“Things will make possible a world in which we can be in instant contact wherever we may be.
Where we can contact our friends anywhere on earth, even if we don’t know their actual physical location. It will be possible in that age, possibly 50 years from now, for a man to conduct his business from Tahiti or Bali just as well as he could from London”. (Sir Arthur C. Clarke -1945)
Arthur C. Clarke’s words are no longer a futuristic prophecy, but an uncanny reality most of us take for granted. For those that have experienced living in a world before the Internet, email, and mobile-phone know too well that now nothing is an impossible dream.
It’s already a given that companies of today, large and small, need to be accessible twenty-four-seven if they are to succeed and grow profitably - They should never appear unplugged from real-time, regardless of their physical timezone. I’m sad to say, the days of locking the office door on a Friday night, and returning fresh and rested on a Monday morning are over. Companies and their products need to be accessible every second of the day, and night, if they want to turn a profit and be competitive.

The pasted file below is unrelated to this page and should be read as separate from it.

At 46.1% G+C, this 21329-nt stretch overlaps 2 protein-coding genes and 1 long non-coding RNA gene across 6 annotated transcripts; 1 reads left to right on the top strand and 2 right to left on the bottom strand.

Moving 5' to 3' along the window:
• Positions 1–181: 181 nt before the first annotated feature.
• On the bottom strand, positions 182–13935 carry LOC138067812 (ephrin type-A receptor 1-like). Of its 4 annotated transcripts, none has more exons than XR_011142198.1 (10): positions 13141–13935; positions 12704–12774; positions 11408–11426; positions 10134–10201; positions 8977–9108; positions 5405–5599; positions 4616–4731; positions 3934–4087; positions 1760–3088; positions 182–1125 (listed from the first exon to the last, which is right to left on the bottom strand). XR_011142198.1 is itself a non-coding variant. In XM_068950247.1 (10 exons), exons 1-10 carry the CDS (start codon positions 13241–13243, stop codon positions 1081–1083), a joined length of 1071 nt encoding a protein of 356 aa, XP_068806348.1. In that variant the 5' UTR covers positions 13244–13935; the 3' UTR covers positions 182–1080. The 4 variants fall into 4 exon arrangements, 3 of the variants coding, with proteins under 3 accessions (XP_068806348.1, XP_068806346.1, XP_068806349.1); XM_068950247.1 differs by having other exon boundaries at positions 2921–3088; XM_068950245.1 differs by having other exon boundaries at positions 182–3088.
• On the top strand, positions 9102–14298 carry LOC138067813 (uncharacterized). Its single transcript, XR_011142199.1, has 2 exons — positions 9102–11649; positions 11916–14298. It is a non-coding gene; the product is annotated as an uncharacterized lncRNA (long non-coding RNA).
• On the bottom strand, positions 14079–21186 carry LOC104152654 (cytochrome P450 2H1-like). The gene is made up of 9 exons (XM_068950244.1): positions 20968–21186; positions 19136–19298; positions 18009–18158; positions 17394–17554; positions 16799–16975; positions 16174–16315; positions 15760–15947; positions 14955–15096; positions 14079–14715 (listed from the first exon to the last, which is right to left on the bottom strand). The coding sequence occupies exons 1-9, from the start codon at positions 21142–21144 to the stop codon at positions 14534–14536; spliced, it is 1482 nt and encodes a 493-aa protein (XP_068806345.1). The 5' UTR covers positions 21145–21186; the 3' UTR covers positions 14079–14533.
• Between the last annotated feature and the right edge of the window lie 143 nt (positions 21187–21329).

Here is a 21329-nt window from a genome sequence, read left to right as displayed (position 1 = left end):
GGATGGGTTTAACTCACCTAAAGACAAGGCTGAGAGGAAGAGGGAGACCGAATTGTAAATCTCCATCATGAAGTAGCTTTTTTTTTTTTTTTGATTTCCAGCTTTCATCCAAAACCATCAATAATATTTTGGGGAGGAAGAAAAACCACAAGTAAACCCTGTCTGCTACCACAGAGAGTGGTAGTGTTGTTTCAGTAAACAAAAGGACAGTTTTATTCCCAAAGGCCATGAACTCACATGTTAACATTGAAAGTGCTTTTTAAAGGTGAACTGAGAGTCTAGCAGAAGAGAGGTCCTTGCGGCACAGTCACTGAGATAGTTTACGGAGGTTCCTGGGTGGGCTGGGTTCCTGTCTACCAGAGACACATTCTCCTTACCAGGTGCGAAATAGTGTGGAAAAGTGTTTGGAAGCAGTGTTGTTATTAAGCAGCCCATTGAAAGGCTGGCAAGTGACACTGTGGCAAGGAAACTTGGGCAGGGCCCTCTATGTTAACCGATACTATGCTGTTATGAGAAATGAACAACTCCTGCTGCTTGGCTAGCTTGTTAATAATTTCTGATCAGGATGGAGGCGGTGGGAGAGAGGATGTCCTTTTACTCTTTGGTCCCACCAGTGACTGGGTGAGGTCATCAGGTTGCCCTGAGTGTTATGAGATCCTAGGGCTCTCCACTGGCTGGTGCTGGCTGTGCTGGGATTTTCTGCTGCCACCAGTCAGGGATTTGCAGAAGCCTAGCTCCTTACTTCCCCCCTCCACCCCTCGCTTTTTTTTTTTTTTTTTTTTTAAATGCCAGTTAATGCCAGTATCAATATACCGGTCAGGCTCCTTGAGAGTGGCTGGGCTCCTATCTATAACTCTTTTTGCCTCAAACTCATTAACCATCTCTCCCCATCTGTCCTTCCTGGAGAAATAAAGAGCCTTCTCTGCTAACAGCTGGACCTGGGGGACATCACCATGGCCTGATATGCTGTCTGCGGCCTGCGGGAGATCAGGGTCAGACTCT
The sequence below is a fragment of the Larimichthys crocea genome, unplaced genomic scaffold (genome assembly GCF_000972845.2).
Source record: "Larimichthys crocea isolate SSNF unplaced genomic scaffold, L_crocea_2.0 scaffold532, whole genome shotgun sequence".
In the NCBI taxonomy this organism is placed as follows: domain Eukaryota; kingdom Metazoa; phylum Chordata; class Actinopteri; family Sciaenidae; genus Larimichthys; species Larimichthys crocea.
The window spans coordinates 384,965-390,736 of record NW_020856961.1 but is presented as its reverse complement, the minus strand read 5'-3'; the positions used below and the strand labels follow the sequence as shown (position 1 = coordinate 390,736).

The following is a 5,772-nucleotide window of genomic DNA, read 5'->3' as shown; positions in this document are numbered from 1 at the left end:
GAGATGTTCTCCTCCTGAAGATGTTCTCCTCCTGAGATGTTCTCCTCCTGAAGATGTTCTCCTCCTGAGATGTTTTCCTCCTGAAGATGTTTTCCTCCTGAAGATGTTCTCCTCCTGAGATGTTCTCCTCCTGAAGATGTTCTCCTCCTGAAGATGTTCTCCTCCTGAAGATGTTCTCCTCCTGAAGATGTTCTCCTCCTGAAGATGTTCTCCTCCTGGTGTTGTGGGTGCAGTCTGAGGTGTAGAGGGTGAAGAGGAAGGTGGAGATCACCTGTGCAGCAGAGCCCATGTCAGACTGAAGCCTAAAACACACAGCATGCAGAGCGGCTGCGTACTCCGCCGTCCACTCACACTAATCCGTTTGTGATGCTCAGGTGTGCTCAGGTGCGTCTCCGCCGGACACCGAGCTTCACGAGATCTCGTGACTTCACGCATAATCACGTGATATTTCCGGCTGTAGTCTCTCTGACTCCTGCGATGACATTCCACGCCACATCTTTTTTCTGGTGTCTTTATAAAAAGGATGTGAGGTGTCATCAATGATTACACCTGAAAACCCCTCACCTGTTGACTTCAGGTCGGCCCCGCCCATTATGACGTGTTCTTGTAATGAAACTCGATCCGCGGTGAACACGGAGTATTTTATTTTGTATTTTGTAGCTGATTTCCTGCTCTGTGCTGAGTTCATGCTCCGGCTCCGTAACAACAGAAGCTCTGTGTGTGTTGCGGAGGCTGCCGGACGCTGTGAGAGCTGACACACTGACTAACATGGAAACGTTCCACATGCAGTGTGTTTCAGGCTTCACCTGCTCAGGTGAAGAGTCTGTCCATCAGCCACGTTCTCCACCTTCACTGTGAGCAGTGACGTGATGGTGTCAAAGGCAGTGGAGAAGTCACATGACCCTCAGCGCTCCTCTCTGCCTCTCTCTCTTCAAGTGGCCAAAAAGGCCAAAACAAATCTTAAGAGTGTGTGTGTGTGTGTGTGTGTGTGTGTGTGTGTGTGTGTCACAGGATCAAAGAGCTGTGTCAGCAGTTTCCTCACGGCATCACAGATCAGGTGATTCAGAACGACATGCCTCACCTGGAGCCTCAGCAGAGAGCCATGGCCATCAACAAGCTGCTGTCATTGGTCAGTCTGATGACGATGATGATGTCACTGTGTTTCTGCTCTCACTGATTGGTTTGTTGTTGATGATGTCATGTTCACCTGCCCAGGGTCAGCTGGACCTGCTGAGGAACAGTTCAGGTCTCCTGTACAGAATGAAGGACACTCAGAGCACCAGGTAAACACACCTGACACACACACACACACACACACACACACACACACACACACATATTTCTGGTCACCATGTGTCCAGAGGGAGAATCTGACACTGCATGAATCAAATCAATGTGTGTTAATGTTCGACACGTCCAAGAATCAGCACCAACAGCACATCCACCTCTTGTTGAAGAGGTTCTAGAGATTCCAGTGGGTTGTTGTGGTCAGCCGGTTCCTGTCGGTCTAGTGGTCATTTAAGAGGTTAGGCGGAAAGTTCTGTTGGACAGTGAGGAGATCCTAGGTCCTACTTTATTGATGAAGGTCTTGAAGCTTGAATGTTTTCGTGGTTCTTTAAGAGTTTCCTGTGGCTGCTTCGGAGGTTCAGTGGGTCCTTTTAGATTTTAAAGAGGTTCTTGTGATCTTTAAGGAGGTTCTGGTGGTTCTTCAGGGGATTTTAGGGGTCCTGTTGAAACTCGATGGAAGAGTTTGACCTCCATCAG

Imagine having a physical business that never closes? In the virtual world this is something which isn’t too difficult to imagine and is being defined by new rules as technology and cultural attitudes adjust to change. The importance of culture and technology should never be understated, they should be thought of as one, and equally important.
The virtual world we are living in is embracing more areas of our lives - Shopping, education, storage systems and relationships. Its difficult to assess the relationship between technology and culture when culture is so imbedded in technology.
The dilemma we now face is that technology is advancing faster than culture is changing - If companies are reaching around the world to new markets at the speed of an internet connection, then culture is an important component that shouldn’t be overlooked. In fact, the impact of culture, and its significance on the future of marketing, beyond twenty-twenty is a consideration all companies need to make.
As we approach 2020, we can see a global feeding-frenzy as large companies are eating-up smaller companies all over the planet - Exploitation still exists as foreign currency, exchange rates and social classes make a business venture too good to believe and very tempting.
Financial performance is absolutely critical now, as it was many years ago. The game of International trade looks easy and exciting - but the paths are awash with failures.
The evolutionary curve of marketing for the future considers both culture and technology. The geographical boundaries that Sir Arthur C.Clarke talked about in 1945 are in fact a reality and no longer a wild view of the future.
To find out more how technology can improve your marketing performance take at look at Marketing Resource Management (MRM) and tools that can help you keep pace with the changing marketing environment.